Sea Breeze followed another rise in tensions in the Black Sea, when just a week prior to the beginning of the exercise, a clash occurred between Russia and Britain. In response to the British destroyer ship, the HMS Defender, patrolling inside Crimean territorial waters, Russia claimed it fired warning shots and ordered two bombers to drop bombs in the path of the ship. When asked about the HMS Defender, Russian President Vladimir Putin described the ship’s actions as a “provocation” that was a “blatant violation” of the 1982 UN Convention on the Law of the Sea. Putin also went on to claim that Moscow believes U.S. reconnaissance aircraft were a part of the operation as well. Despite this, British Prime Minister Boris Johnson responded with a denial of any wrongdoing.

Russia’s actions to provocations by the United States-led Sea Breeze and interaction with the HMS Defender in the Black Sea signal its resolve to retaliate if it feels as its sovereignty and its territorial claim on Crimea is being impeded on. Despite Russia signaling its commitment to defending its territorial claims in the Black Sea, the United States still willingly took actions during Sea Breeze that would bring the United States closer to a clash with Russia.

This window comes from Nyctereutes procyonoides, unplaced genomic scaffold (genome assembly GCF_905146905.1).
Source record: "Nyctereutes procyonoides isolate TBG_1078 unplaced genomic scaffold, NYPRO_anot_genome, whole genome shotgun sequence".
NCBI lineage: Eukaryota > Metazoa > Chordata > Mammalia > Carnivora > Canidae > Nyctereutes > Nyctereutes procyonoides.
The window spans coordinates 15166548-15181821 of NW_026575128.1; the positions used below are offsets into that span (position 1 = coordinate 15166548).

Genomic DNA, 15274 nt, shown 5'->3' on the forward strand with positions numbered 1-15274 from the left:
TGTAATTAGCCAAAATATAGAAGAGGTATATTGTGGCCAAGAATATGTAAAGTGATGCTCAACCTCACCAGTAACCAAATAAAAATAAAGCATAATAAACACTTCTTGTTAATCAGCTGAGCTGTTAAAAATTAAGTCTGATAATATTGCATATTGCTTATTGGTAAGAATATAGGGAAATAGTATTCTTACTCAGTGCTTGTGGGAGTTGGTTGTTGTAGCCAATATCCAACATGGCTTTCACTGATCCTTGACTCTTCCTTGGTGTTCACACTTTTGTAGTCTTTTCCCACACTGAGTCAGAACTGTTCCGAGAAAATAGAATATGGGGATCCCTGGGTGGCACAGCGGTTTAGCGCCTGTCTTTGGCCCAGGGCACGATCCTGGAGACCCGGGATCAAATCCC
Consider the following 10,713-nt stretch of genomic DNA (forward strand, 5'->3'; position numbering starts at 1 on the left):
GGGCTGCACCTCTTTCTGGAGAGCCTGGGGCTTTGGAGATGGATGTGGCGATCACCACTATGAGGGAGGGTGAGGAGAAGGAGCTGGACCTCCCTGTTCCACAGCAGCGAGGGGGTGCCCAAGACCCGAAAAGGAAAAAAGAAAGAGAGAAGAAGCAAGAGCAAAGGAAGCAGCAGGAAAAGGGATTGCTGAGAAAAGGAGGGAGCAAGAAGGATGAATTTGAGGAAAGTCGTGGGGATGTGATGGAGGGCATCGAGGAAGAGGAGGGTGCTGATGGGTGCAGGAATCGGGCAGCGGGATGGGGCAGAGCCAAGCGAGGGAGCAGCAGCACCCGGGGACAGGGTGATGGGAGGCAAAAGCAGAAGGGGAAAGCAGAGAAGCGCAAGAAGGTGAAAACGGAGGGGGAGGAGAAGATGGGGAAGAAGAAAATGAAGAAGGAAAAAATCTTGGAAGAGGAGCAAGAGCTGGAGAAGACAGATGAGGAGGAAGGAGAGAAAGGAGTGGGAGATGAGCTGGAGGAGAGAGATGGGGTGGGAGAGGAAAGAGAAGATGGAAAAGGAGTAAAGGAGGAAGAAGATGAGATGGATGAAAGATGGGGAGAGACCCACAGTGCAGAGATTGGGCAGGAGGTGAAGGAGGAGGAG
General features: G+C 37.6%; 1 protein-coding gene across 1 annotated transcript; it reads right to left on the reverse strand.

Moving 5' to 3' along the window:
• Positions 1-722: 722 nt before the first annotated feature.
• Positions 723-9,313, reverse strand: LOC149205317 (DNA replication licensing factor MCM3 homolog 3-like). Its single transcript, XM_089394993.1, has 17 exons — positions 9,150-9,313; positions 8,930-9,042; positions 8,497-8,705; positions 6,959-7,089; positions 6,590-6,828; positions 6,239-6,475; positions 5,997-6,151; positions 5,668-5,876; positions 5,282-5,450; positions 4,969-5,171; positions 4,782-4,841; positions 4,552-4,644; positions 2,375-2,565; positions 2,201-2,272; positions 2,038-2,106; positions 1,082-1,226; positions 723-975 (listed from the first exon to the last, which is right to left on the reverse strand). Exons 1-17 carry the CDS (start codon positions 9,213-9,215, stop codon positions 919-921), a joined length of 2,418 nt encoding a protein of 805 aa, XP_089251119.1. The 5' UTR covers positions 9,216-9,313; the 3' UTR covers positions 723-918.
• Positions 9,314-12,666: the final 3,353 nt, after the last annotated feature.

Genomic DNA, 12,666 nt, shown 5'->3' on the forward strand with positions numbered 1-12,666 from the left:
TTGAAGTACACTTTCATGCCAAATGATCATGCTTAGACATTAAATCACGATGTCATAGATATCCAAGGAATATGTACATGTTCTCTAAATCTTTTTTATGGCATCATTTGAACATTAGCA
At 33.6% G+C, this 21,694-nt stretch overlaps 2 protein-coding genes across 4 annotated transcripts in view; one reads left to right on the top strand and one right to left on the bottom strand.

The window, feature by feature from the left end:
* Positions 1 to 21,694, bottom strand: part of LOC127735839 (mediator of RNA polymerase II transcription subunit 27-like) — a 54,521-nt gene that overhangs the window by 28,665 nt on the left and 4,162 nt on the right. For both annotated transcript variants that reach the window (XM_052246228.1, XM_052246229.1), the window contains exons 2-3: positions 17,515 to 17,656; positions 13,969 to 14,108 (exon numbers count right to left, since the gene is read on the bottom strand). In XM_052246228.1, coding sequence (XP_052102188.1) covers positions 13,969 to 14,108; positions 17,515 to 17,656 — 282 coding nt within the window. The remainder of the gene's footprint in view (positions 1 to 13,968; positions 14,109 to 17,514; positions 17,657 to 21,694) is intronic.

Provoking conflict in the Black Sea does not align with the national security interests of the United States. In fact, it only puts the United States in the position to be involved in a costly clash that only would harm its diplomatic relationships.  

As Russia has signaled its commitment to its resolve and scope of its military response in a possible conflict, any potential conflict in the Black Sea would be costly for the United States. Over the past few years, Russia has increased the size and capabilities of its fleet in the Black Sea. Two of these improvements would especially pose a challenging threat to the U.S. and NATO – Russia’s drastically improved anti-access/area-denial capabilities and its new Tsirkon hypersonic cruise missile. This would mean any conflict in the Black Sea would not be a quick and decisive victory for U.S. and NATO forces, and would instead likely become costly and extensive.